Among Others not Mentioned: Covered, Wooded, Farthest

4. Samos is located in the North Aegean sea. Samos boast of a number of famous Samian people, undoubtedly Pythagoras being the most famous as well as a slave known as Aesop for writing his fables, but the island is connected with philosophers, writers, astronomers and sculptors. Would you be so kind and give me the name of a Notable person from Samos.

For 10 Points: Polycrates, Nicaenetus of Samos, Rhoecus, Theon of Samos
For 5 Points: Asclepiades of Samos (2)
20 Tto choose from among them: Pythagoras , Aeaces, Aethlius , Epicurus

5. Milos is most famous for the statue of Aphrodite of Milos, better known as the Venus de Milo. Please give me a 7 or more letter word using the letters in Aphrodite of Milos.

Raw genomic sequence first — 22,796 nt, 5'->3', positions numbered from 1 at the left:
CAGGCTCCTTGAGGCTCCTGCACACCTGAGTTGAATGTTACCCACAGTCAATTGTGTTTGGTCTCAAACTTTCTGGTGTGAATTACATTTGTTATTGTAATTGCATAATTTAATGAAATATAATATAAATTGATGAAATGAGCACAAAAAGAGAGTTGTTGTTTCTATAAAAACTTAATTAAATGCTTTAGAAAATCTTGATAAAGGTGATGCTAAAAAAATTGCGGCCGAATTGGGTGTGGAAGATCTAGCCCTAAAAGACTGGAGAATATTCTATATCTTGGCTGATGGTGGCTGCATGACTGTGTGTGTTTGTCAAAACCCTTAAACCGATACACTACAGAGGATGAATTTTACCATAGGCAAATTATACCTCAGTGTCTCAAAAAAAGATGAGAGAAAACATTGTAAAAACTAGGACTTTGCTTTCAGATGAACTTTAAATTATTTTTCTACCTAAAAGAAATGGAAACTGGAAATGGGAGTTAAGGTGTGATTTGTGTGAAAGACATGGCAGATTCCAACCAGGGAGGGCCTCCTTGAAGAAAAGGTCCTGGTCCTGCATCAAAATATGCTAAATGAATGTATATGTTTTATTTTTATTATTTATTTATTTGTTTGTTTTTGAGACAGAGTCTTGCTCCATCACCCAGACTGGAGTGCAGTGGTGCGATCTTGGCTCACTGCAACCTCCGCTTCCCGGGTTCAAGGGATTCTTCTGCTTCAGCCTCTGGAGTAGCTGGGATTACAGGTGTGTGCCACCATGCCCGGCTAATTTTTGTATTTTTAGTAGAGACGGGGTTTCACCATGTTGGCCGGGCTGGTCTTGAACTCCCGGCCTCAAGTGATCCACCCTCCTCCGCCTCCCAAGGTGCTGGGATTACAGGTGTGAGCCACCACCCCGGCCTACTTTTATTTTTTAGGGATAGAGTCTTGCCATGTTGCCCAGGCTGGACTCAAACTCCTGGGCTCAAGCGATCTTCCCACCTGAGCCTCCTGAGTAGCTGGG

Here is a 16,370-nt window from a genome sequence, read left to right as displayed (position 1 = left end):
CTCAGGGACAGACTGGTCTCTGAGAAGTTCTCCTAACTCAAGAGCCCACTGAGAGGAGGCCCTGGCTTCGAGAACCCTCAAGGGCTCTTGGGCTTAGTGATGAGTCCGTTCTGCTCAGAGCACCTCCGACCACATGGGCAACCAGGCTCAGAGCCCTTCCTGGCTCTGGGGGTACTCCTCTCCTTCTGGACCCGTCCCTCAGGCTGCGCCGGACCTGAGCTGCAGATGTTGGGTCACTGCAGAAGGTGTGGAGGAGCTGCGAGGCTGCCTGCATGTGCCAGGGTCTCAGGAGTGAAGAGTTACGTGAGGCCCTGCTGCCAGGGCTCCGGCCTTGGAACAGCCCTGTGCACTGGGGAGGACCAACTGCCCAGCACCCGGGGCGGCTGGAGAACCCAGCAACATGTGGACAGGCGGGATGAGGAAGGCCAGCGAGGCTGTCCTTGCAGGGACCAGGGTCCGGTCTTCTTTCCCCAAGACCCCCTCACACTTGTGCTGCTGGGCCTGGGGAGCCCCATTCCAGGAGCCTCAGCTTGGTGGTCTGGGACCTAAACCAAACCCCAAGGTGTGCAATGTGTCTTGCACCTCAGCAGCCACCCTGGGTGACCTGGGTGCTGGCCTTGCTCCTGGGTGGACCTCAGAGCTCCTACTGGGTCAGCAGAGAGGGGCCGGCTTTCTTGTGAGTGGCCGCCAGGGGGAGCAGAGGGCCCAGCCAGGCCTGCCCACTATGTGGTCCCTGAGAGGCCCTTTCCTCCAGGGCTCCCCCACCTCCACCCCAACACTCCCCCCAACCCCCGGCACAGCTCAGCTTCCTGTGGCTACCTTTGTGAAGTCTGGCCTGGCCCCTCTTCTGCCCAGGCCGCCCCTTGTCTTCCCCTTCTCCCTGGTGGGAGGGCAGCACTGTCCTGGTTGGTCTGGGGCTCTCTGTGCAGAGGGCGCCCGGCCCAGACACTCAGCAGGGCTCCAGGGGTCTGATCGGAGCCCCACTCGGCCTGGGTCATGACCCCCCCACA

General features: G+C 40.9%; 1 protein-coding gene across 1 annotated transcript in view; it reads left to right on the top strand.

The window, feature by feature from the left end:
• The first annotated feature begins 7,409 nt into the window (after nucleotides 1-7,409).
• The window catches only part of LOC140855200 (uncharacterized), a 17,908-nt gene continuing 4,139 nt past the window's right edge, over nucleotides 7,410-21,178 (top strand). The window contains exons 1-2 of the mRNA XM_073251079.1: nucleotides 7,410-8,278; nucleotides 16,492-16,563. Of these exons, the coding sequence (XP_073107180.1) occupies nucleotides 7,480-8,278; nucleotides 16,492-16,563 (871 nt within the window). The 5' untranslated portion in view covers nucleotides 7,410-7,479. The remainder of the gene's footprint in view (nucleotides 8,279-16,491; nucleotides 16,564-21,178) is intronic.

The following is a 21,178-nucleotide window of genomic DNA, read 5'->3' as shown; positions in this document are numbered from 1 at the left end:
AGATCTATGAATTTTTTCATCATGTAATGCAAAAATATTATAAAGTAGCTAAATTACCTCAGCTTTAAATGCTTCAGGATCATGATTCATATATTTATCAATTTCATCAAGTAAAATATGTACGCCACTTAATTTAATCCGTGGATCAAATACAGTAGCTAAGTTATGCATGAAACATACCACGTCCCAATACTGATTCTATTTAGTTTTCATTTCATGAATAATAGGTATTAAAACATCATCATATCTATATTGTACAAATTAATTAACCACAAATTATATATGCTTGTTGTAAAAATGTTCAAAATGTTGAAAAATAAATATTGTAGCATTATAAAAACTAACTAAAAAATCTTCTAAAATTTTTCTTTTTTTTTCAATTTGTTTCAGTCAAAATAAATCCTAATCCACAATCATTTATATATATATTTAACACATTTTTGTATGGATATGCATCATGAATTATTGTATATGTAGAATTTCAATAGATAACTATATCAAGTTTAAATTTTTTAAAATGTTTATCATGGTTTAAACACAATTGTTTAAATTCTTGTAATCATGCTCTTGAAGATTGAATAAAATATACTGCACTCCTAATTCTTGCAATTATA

Yay! 10 Points to all:Atrophies, Thermals, Mortified, Doomster, Lordship, Lempira
Among Others not Mentioned: Formalities, Amplified, Editorials, Sophmore and many more.

Scores

With a perfect score of 50 points : Maninmidohio
Very closely behind With 45 points: Denni19 & Nakarina
With 40 points: Gatsby722 & Mugaboo
And Last But Not Least With 30 points: Brandz_mygirl

Congratulations to Maninmidohio for picking up 1 point with a perfect score for August , Thank you all for playing, and I am sorry that I could not provide you with a Greek Island tour as a prize for participating, with that, I hope you enjoy the rest of your week, wherever you are .

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#433253 - Thu Aug 07 2008 07:33 PM Re: August Trivia Rounds
nakarinna Offline
Mainstay

Registered: Wed Jun 13 2007
Posts: 553
Loc: Chicago Illinois USA
Round 7

1. The *Dog* Who Knew Too Much is the second book in Carol Lea Benjamin’s ‘Rachel Alexander and Dash’ mystery series. The series centers around Rachel Alexander, a free-spirited sleuth who lives in Greenwich Village and her pit bull, Dashiell. There are a total of nine books in this series; please take a look at this site and choose another book from the series.